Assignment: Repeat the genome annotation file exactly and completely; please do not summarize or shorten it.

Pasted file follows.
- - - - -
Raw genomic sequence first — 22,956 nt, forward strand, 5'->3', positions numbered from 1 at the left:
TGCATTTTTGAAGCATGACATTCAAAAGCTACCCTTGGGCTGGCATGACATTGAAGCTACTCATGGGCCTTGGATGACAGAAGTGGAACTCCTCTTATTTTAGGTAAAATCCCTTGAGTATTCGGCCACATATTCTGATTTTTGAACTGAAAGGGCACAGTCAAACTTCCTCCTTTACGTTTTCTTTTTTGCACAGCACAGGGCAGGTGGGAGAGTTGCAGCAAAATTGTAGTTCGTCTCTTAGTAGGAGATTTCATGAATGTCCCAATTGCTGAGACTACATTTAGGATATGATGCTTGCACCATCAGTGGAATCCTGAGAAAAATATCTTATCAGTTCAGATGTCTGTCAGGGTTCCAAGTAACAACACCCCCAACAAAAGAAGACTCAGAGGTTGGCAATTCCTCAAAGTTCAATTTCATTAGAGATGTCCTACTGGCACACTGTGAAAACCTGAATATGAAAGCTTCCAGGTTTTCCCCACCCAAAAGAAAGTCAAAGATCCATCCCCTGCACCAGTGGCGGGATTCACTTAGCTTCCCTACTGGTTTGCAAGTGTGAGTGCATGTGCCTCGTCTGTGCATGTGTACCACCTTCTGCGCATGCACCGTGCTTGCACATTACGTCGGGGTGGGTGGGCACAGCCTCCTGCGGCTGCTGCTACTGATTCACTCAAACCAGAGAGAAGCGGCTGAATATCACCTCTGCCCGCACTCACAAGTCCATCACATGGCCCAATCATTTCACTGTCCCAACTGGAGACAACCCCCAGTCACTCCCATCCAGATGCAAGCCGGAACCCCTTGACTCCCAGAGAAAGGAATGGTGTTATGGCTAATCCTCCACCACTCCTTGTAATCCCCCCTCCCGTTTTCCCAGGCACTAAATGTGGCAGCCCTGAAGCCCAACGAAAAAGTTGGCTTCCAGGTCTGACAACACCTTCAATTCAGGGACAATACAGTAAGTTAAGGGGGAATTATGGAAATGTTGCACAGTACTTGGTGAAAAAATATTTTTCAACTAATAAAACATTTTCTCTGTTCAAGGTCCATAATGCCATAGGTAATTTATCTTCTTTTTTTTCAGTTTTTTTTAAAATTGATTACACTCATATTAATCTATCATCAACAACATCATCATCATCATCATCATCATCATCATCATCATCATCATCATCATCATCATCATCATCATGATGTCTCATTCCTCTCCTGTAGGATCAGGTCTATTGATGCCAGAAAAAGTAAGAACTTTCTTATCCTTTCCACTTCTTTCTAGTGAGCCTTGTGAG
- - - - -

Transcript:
Raw genomic sequence first — 22,956 nt, forward strand, 5'->3', positions numbered from 1 at the left:
TGCATTTTTGAAGCATGACATTCAAAAGCTACCCTTGGGCTGGCATGACATTGAAGCTACTCATGGGCCTTGGATGACAGAAGTGGAACTCCTCTTATTTTAGGTAAAATCCCTTGAGTATTCGGCCACATATTCTGATTTTTGAACTGAAAGGGCACAGTCAAACTTCCTCCTTTACGTTTTCTTTTTTGCACAGCACAGGGCAGGTGGGAGAGTTGCAGCAAAATTGTAGTTCGTCTCTTAGTAGGAGATTTCATGAATGTCCCAATTGCTGAGACTACATTTAGGATATGATGCTTGCACCATCAGTGGAATCCTGAGAAAAATATCTTATCAGTTCAGATGTCTGTCAGGGTTCCAAGTAACAACACCCCCAACAAAAGAAGACTCAGAGGTTGGCAATTCCTCAAAGTTCAATTTCATTAGAGATGTCCTACTGGCACACTGTGAAAACCTGAATATGAAAGCTTCCAGGTTTTCCCCACCCAAAAGAAAGTCAAAGATCCATCCCCTGCACCAGTGGCGGGATTCACTTAGCTTCCCTACTGGTTTGCAAGTGTGAGTGCATGTGCCTCGTCTGTGCATGTGTACCACCTTCTGCGCATGCACCGTGCTTGCACATTACGTCGGGGTGGGTGGGCACAGCCTCCTGCGGCTGCTGCTACTGATTCACTCAAACCAGAGAGAAGCGGCTGAATATCACCTCTGCCCGCACTCACAAGTCCATCACATGGCCCAATCATTTCACTGTCCCAACTGGAGACAACCCCCAGTCACTCCCATCCAGATGCAAGCCGGAACCCCTTGACTCCCAGAGAAAGGAATGGTGTTATGGCTAATCCTCCACCACTCCTTGTAATCCCCCCTCCCGTTTTCCCAGGCACTAAATGTGGCAGCCCTGAAGCCCAACGAAAAAGTTGGCTTCCAGGTCTGACAACACCTTCAATTCAGGGACAATACAGTAAGTTAAGGGGGAATTATGGAAATGTTGCACAGTACTTGGTGAAAAAATATTTTTCAACTAATAAAACATTTTCTCTGTTCAAGGTCCATAATGCCATAGGTAATTTATCTTCTTTTTTTTCAGTTTTTTTTAAAATTGATTACACTCATATTAATCTATCATCAACAACATCATCATCATCATCATCATCATCATCATCATCATCATCATCATCATCATCATCATCATCATGATGTCTCATTCCTCTCCTGTAGGATCAGGTCTATTGATGCCAGAAAAAGTAAGAACTTTCTTATCCTTTCCACTTCTTTCTAGTGAGCCTTGTGAG